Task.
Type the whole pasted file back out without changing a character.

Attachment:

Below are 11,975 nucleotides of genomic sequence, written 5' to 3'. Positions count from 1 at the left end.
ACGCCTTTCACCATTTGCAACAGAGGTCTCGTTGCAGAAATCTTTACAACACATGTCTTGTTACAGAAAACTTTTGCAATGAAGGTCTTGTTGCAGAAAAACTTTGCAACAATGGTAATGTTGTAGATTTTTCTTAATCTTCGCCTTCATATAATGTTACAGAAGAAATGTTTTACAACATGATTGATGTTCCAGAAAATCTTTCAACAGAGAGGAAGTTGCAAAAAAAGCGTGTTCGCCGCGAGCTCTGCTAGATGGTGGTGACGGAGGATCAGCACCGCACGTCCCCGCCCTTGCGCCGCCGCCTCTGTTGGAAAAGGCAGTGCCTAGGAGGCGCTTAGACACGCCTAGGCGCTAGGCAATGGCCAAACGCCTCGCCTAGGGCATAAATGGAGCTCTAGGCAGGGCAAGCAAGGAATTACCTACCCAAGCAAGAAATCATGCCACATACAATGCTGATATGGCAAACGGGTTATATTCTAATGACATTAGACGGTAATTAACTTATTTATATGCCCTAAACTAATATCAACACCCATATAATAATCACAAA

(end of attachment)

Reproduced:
Below are 11,975 nucleotides of genomic sequence, written 5' to 3'. Positions count from 1 at the left end.
ACGCCTTTCACCATTTGCAACAGAGGTCTCGTTGCAGAAATCTTTACAACACATGTCTTGTTACAGAAAACTTTTGCAATGAAGGTCTTGTTGCAGAAAAACTTTGCAACAATGGTAATGTTGTAGATTTTTCTTAATCTTCGCCTTCATATAATGTTACAGAAGAAATGTTTTACAACATGATTGATGTTCCAGAAAATCTTTCAACAGAGAGGAAGTTGCAAAAAAAGCGTGTTCGCCGCGAGCTCTGCTAGATGGTGGTGACGGAGGATCAGCACCGCACGTCCCCGCCCTTGCGCCGCCGCCTCTGTTGGAAAAGGCAGTGCCTAGGAGGCGCTTAGACACGCCTAGGCGCTAGGCAATGGCCAAACGCCTCGCCTAGGGCATAAATGGAGCTCTAGGCAGGGCAAGCAAGGAATTACCTACCCAAGCAAGAAATCATGCCACATACAATGCTGATATGGCAAACGGGTTATATTCTAATGACATTAGACGGTAATTAACTTATTTATATGCCCTAAACTAATATCAACACCCATATAATAATCACAAA